89

[...] where the top-5 error rate is the fraction of test images for which the correct label is not among the five labels considered most probable by the mode. First, you make a prediction using the CNN and obtain the predicted class multinomial distribution ($\sum p_{class} = 1$). Now, in the case of the top-1 score, you check if the top class (the one with ...


49

There are many alternatives, depending on the purpose. A common one is the "Relative Percent Difference," or RPD, used in laboratory quality control procedures. Although you can find many seemingly different formulas, they all come down to comparing the difference of two values to their average magnitude: $$d_1(x,y) = \frac{x - y}{(|x| + |y|)/2} = 2\frac{...


39

It depends on what exactly your weights apply to. Row weights Let $\mathbf{X}$ be the data matrix with variables in columns and $n$ observations $\mathbf x_i$ in rows. If each observation has an associated weight $w_i$, then it is indeed straightforward to incorporate these weights into PCA. First, one needs to compute the weighted mean $\boldsymbol \mu = \...


33

Your classifier gives you a probability for each class. Lets say we had only "cat", "dog", "house", "mouse" as classes (in this order). Then the classifier gives somehting like 0.1; 0.2; 0.0; 0.7 as a result. The Top-1 class is "mouse". The top-2 classes are {mouse, dog}. If the correct class was "dog", it would be counted as "correct" for the Top-2 ...


28

Let's start with an example. Say Alice is a track coach and wants to pick an athlete to represent the team in an upcoming sporting event, a 200m sprint. Naturally she wants to pick the fastest runner. A strictly proper scoring rule would be to nominate the fastest runner of the team over the 200m distance. This maximizes exactly what coach Alice wants in ...


20

I don't know if there is a straightforward generic interpretation, even analysing a particular case. For example, you may be interested in evaluating what would be the error if you predict all the cases with the mean value and compare it to your approach. Anyway, I believe RMSLE is usually used when you don't want to penalize huge differences in the ...


19

If the random variable is restricted to $[a,b]$ and we know the mean $\mu=E[X]$, the variance is bounded by $(b-\mu)(\mu-a)$. Let us first consider the case $a=0, b=1$. Note that for all $x\in [0,1]$, $x^2\leq x$, wherefore also $E[X^2]\leq E[X]$. Using this result, \begin{equation} \sigma^2 = E[X^2] - (E[X]^2) = E[X^2] - \mu^2 \leq \mu - \mu^2 = \mu(1-\...


19

Precision can be estimated directly from your data points, but accuracy is related to the experimental design. Suppose I want to find the average height of American males. Given a sample of heights, I can estimate my precision. If my sample is taken from all basketball players, however, my estimate will be biased and inaccurate, and this inaccuracy cannot be ...


16

Provided the measurement errors are independent and identically Normally distributed for each instrument, the solution is to match the two sets of measurements in sorted order. Although this is intuitively obvious (comments posted shortly after the question was posted state this solution), it remains to prove it. To this end, let the first set of ...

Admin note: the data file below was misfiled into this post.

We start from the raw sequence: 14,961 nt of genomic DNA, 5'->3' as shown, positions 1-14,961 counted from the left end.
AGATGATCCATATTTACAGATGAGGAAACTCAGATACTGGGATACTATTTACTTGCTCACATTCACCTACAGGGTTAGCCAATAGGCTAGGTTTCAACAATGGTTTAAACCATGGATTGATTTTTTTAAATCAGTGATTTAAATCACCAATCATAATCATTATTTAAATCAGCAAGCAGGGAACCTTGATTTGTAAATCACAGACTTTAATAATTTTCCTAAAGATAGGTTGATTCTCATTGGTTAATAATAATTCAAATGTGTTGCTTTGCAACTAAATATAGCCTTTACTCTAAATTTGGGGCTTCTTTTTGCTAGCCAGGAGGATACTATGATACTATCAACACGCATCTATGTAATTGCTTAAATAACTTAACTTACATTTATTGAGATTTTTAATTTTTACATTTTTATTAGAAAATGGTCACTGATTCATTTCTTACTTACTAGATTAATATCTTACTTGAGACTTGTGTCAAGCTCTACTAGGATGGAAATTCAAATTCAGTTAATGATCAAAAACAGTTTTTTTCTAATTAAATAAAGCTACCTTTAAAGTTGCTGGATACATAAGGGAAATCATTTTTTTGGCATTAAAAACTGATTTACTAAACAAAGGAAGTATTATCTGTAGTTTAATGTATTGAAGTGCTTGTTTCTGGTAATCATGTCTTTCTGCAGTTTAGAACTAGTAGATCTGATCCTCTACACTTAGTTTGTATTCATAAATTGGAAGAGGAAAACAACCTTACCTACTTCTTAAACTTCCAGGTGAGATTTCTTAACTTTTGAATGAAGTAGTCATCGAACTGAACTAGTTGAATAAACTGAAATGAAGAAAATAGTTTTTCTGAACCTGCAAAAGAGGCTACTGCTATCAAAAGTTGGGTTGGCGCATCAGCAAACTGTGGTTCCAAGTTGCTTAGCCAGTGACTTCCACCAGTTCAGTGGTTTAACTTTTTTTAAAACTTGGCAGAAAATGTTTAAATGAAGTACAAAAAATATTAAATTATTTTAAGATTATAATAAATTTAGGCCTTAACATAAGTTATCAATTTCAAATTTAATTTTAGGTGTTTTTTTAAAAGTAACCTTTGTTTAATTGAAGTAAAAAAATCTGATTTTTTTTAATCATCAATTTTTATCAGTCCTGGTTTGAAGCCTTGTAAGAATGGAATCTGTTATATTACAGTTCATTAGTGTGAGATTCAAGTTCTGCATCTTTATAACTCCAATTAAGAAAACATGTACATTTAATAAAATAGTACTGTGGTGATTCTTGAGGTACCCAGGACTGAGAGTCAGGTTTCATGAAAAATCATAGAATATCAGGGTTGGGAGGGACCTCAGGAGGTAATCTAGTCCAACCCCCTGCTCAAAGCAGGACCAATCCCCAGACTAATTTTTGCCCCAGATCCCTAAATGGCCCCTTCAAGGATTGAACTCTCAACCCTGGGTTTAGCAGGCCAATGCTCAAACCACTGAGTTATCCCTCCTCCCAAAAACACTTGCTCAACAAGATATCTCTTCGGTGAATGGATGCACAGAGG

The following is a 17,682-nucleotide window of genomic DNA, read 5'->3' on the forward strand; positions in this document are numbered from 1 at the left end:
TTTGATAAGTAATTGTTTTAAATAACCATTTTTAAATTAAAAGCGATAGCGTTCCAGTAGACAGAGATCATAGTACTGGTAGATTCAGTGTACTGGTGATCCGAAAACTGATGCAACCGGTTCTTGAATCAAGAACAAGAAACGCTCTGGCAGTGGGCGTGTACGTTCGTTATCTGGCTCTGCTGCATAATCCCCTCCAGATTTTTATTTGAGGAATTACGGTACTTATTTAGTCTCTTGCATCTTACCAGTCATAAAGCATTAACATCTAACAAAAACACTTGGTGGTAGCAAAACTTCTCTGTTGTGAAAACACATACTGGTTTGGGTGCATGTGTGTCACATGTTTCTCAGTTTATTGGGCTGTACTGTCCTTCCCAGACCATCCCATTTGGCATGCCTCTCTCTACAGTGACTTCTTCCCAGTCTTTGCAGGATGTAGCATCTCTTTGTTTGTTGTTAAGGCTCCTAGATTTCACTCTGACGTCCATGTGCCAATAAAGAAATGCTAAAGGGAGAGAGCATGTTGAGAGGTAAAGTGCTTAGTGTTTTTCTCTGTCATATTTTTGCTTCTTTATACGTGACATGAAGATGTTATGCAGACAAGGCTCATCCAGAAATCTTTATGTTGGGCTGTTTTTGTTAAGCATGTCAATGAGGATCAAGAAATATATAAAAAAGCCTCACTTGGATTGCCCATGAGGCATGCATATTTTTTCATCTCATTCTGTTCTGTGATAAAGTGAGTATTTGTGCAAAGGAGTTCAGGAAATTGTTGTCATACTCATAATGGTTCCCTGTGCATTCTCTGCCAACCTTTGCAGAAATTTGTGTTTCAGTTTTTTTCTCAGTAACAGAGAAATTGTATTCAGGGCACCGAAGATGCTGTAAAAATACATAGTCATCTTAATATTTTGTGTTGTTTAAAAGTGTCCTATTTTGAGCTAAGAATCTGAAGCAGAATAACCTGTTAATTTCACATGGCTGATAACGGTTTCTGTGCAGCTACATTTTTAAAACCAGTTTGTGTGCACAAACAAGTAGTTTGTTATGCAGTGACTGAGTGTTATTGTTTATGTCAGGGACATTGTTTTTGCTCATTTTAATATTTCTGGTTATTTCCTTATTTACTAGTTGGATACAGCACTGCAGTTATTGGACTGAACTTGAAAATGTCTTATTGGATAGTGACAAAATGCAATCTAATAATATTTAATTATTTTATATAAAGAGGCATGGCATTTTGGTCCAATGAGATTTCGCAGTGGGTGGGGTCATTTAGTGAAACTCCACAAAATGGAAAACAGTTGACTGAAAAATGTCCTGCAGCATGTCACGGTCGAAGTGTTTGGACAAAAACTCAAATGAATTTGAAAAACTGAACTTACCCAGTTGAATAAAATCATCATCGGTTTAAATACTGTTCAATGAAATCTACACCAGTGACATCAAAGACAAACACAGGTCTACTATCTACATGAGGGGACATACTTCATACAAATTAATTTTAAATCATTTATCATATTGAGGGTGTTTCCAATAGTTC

15

Which model is appropriate depends on how variation around the mean comes into the observations. It may well come in multiplicatively or additively ... or in some other way. There can even be several sources of this variation, some which may enter multiplicatively and some which enter additively and some in ways that can't really be characterized as either. ...


13

The Kappa coefficient is a chance-adjusted index of agreement. In machine learning it can be used to quantify the amount of agreement between an algorithm's predictions and some trusted labels of the same objects. Kappa starts with accuracy - the proportion of all objects that both the algorithm and the trusted labels assigned to the same category or class. ...


11

First, note that you typically take the absolute value in computing the relative error. A common solution to the problem is to compute $$\text{relative error}=\frac{\left| x_{\text{true}}- x_{\text{test}} \right|}{1+\left|x_{\text{true}} \right|} .$$


9

You can see what it means by studying the formula: $$ \alpha = \frac{K}{K-1}\left(1-\frac{\sum \sigma^2_{x_i}}{\sigma^2_T}\right) $$ where $T=x_1 + x_2 + ... x_K$. $T$ is the total score of a test with $K$ items, each scores $x_i$, respectively. Unpack the formula, using what we know about the covariance of a sum of RV's. If the test items are ...


8

According to mathworld: de Moivre developed the normal distribution as an approximation to the binomial distribution, and it was subsequently used by Laplace in 1783 to study measurement errors and by Gauss in 1809 in the analysis of astronomical data (Havil 2003, p. 157). Some extensions to the normal distribution have been developed in psychometry, ...


8

Presumably this nomenclature is chosen simply to draw an analogy between the GLM and linear regression. You are correct that this term is not strictly accurate, since the family of distributions chosen for the GLM is not actually the distribution of an "error" quantity in the model. One can construct quantities in the GLM that are essentially measures of ...


7